Tue, Feb 12, 2008 - Page 8 News List

Time to get savvy on intellectual property

By Ni Kuei-jung 倪貴榮

In 2004, the Intellectual Property Office gave a Taiwanese manufacturer of recordable compact discs compulsory licensing of a patent owned by Dutch company Philips. This brought a protest from the EU, which commissioned a trade barrier probe -- the results of which were made public on Feb. 1.

The report criticized Taiwan's compulsory licensing regulations under the Patent Act as a violation of obligations stipulated by the WTO's Trade-Related Aspects of Intellectual Property Rights (TRIPS) and indicated that the EU Commission would seek WTO dispute settlement if Taiwan failed to rectify the situation, including amending the Patent Act within two months.

In response, the Ministry of Economic Affairs said that the granting of compulsory licensing of Philips' patent was conducted in accordance with legal procedures and that the associated laws did not conflict with the nation's obligations outlined in TRIPS. If the ministry insists on its stance and the issue is not resolved with the EU, this case could become Taiwan's first full-on WTO dispute since joining the organization in 2002.

The protection of intellectual property rights (IPR) has become internationalized in an age when patents have global reach. International IPR litigation is common and Taiwanese businesses are becoming accustomed to legal action in the courts of various countries.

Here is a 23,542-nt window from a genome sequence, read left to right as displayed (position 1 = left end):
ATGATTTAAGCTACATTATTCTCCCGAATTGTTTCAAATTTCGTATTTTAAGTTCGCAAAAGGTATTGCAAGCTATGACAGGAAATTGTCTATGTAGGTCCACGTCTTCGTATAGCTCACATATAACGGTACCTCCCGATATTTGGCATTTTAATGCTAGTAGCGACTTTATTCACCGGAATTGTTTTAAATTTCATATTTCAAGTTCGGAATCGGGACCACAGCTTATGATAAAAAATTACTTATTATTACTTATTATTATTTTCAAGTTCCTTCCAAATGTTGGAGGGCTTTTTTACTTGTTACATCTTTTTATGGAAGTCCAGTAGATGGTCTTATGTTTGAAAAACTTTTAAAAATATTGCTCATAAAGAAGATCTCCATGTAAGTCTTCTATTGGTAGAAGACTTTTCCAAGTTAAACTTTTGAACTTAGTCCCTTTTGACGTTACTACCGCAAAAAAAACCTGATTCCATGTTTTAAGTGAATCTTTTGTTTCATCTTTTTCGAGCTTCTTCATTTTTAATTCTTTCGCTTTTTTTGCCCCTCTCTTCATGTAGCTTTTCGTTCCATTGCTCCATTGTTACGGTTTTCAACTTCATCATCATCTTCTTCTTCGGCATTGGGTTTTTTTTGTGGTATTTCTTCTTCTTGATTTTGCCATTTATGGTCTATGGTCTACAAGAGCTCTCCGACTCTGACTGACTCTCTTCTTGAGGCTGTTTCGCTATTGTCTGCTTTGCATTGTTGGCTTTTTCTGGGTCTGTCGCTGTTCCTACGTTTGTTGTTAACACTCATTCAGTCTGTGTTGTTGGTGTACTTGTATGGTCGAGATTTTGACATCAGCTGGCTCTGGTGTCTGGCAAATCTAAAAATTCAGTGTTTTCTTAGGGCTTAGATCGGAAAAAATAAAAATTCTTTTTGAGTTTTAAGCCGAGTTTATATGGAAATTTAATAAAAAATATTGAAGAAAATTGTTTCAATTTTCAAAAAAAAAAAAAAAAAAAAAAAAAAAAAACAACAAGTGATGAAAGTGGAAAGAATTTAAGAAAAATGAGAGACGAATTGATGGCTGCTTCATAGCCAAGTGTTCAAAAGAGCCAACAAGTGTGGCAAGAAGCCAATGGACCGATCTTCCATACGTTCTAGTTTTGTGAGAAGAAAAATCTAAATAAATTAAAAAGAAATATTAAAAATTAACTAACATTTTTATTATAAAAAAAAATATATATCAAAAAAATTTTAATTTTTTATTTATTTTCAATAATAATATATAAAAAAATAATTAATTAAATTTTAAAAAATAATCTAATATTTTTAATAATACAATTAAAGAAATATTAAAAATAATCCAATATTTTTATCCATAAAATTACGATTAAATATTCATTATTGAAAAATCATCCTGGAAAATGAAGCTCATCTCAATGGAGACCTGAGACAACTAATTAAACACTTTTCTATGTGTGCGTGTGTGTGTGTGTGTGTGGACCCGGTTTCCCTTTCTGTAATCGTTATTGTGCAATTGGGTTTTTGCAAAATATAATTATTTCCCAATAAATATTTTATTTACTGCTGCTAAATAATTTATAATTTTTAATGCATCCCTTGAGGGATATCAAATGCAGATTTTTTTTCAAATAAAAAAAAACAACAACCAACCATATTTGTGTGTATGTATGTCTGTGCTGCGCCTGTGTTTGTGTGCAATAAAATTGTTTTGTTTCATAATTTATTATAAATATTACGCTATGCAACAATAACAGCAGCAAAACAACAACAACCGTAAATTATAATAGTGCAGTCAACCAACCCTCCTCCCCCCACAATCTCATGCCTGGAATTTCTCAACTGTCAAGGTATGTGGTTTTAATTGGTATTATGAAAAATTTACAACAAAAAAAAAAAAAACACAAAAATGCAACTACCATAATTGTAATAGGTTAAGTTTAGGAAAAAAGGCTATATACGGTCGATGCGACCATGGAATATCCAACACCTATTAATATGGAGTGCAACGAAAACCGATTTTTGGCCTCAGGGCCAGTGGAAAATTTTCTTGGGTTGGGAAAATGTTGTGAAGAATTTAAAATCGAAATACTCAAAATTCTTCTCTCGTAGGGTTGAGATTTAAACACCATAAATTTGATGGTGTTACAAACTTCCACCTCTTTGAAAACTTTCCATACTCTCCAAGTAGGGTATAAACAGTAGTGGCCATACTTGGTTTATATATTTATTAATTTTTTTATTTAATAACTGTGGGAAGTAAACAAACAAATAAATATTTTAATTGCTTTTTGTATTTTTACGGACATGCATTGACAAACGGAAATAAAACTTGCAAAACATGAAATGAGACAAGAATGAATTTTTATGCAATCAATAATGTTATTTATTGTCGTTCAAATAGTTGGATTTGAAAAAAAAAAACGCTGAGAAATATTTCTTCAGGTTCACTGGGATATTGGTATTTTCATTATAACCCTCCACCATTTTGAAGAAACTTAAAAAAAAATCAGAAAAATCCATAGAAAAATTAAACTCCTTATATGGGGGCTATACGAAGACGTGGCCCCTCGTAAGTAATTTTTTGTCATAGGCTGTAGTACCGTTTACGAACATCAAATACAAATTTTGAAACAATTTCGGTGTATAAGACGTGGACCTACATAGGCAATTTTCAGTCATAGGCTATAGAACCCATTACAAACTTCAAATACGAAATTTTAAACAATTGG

The adoption of intellectual property rights into WTO regulations was a new phase in the globalization of IPR protection and TRIPS set a minimal international standard. If a WTO member is accused of having violated obligations stipulated under TRIPS, interested parties can seek dispute settlement at the WTO.

Hence, instead of seeking resolution through domestic law, patent owners such as Philips go through the EU. If the case is brought to WTO dispute resolution, the EU will be the plaintiff and Taiwan will have to defend its legislation allowing compulsory licensing.

Because Taiwan is not a member of many world bodies like the UN, legislation mostly reflects the will of domestic legislators. But after joining the WTO, trade-related laws must comply with TRIPS obligations. If the WTO were to decide the compulsory licensing case is in violation of TRIPS, then Taiwan would have to abide by its decision, which normally means amending domestic laws or measures. Not doing so means being subjected to trade sanctions.

Taiwan should actively reinforce its domestic capability to conform to the standards of international IPR protection. With the establishment of TRIPS, IPR legislation has become increasingly important. As Western nations created TRIPS, they are naturally more mature in using the system and their experience has produced rich results.

Taiwan has been in the WTO for six years and has only been a part of the international IPR body for a short time. It must strive to improve its vision of international IPR law.

For instance, the country's understanding of international bodies and their associated regulations, as well as training in international negotiation and litigation skills, should be improved.

To respond to the globalization of IPR, Taiwan needs to train more interdisciplinary professionals, especially lawyers with knowledge of IPR, human rights and environmental law.

Taiwan should also construct a mechanism for sharing experiences between businesses, government, and academia to obtain more rights and benefits for Taiwan, as well as to fulfill our obligations in the international community.

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